The association between smoking cessation and glycaemic control in patients with type 2 diabetes: a THIN database cohort study

Lycett, Deborah and Nichols, Linda and Ryan, Ronan and Farley, Amanda and Roalfe, Andrea and Mohammed, Mohammed A. and Szatkowski, Lisa and Coleman, Tim and Morriss, Richard K. and Farmer, Andrew and Aveyard, Paul (2015) The association between smoking cessation and glycaemic control in patients with type 2 diabetes: a THIN database cohort study. Lancet Diabetes & Endocrinology, 3 (6). pp. 423-430. ISSN 2213-8595

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Abstract

Background

Smoking increases the risk of developing type 2 diabetes. However, several population studies also show a higher risk in people 3–5 years after smoking cessation than in continuing smokers. After 10–12 years the risk equates to that of never-smokers. Small cohort studies suggest diabetes control deteriorates temporarily during the first year after quitting. We examined whether or not quitting smoking was associated with altered diabetes control in a population study, for how long this association persisted, and whether or not this association was mediated by weight change.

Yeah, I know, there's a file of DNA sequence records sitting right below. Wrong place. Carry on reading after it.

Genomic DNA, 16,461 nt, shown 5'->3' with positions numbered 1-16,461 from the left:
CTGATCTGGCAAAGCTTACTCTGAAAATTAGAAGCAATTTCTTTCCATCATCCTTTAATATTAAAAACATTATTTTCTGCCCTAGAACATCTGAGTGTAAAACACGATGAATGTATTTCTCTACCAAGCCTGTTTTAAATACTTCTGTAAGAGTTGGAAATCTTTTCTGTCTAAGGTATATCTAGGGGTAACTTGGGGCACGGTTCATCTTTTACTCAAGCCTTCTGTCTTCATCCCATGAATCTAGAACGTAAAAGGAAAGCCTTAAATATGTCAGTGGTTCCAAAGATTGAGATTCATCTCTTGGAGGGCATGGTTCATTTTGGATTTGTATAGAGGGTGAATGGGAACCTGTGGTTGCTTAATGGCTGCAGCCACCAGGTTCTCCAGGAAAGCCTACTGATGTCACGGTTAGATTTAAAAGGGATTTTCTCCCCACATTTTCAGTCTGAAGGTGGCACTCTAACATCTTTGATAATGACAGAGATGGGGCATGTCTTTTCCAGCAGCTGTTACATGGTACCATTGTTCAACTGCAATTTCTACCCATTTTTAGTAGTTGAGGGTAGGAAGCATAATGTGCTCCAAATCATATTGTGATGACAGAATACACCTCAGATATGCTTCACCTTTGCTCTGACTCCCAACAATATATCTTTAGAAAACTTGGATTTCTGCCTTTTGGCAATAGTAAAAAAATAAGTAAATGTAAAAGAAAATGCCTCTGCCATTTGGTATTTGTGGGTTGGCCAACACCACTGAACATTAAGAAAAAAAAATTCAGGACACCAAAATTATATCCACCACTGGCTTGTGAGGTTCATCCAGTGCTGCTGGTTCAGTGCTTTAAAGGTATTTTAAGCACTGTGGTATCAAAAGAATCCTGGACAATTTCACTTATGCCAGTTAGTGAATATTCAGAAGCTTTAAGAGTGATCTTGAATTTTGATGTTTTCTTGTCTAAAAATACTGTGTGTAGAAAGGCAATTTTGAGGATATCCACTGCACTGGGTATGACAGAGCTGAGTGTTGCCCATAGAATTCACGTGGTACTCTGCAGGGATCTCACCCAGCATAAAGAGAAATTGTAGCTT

Methods

We did a retrospective cohort study (Jan 1, 2005, to Dec 31, 2010) of adult smokers with type 2 diabetes using The Health Improvement Network (THIN), a large UK primary care database. We developed adjusted multilevel regression models to investigate the association between a quit event, smoking abstinence duration, change in HbA1c, and the mediating effect of weight change.

Findings

10 692 adult smokers with type 2 diabetes were included. 3131 (29%) quit smoking and remained abstinent for at least 1 year. After adjustment for potential confounders, HbA1c increased by 0·21% (95% CI 0·17–0·25; p<0·001; [2·34 mmol/mol (95% CI 1·91–2·77)]) within the first year after quitting. HbA1c decreased as abstinence continued and became comparable to that of continual smokers after 3 years. This increase in HbA1c was not mediated by weight change.

Interpretation

In type 2 diabetes, smoking cessation is associated with deterioration in glycaemic control that lasts for 3 years and is unrelated to weight gain. At a population level, this temporary rise could increase microvascular complications.

Item Type: Article
Additional Information: Copyright Elsevier 2015
Schools/Departments: University of Nottingham UK Campus > Faculty of Medicine and Health Sciences > School of Medicine > Division of Primary Care
University of Nottingham UK Campus > Faculty of Medicine and Health Sciences > School of Medicine > Division of Epidemiology and Public Health
Identification Number: https://doi.org/10.1016/S2213-8587(15)00082-0
Depositing User: Szatkowski, Lisa
Date Deposited: 11 Feb 2016 08:33
Last Modified: 14 Sep 2016 15:22
URI: http://eprints.nottingham.ac.uk/id/eprint/31615

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